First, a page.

Fogelson Honors Forum looks to the future of higher education


By Kennedy Stadler

The future of higher education and how curriculums can become outdated were the focus of the Fogelson Honors Forum Wednesday.

Cathy Davidson, author of The New Education, professor at the graduate center of the City University of New York (CUNY) and founding director of the Futures Initiative, headlined the forum and challenged those in attendance to be innovative in ways to revolutionize the university.

“We cannot change structural inequality with just good will,” Davidson said. “We need to design new structures where everybody can be represented, where everybody can improve, and where people believe in equality and its potential.”

Davidson talked about many models around the country that are actively trying to change higher education, ranging from Hampshire College’s decision to no longer require SAT and ACT scores to the restructuring of the history department at Yale University despite its premier national ranking. Hampshire’s risk led to a 21% increase in diversity and for the first time since 2000, history is the number one major at Yale.

Yale made the choice to let graduating history students have an input in the curriculum for incoming history students, which allowed progressive thinking to generate within the department, said Davidson.

Curriculums can become outdated fast for a variety of reasons and can often lack the very message that is echoed in universities mission statements, said Davidson. This consequently leads to a drop off in participation and contribution to higher education as a whole, said Davidson.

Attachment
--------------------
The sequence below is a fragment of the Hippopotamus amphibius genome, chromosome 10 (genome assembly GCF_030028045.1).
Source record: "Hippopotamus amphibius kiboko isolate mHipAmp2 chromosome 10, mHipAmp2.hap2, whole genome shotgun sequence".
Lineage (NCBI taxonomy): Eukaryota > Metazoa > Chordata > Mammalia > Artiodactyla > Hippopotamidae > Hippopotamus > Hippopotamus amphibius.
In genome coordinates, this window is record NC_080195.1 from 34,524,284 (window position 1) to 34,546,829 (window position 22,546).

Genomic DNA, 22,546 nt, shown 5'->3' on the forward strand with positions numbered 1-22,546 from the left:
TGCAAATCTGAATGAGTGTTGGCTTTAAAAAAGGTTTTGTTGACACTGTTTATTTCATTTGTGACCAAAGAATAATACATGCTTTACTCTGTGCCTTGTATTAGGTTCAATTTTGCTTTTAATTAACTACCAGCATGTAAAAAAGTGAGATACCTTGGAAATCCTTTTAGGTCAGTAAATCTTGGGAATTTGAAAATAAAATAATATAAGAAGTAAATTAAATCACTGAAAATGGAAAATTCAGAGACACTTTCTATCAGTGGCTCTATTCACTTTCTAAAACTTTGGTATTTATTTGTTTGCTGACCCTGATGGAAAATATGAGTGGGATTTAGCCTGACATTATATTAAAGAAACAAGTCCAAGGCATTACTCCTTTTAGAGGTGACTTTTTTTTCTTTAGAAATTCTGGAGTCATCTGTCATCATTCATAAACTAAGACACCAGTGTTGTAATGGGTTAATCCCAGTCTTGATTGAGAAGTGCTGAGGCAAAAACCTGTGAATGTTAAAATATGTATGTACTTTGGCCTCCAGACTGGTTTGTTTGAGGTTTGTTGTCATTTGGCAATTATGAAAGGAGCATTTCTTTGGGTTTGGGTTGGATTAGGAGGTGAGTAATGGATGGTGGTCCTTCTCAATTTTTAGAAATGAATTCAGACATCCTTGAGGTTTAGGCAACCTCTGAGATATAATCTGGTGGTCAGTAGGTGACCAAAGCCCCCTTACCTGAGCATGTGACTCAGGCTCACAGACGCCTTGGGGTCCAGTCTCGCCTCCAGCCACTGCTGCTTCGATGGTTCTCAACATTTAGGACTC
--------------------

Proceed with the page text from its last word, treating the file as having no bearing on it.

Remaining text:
“Change happens when you make change,” Davidson said. “If you find out you can do something and it works, it will embolden you to find something bigger.”

John V. Roach Honors College student Marlee Motley said that she agreed with Davidson on the importance of change in higher education, no matter how small.

“The idea of getting away from the top down approach and that everybody has a voice, I really liked that,” Motley said.

Davidson told the audience that change begins with each of us and that TCU is in the conversation of creating the change needed to propel higher education forward.

Davidson encouraged those in attendance to ask or tweet her @CathyNDavidson with any questions pertaining to issues brought up in the forum or in her book, The New Education. The first 200 guests in attendance received a free copy of her book as well a complimentary John V. Roach Honors College bag.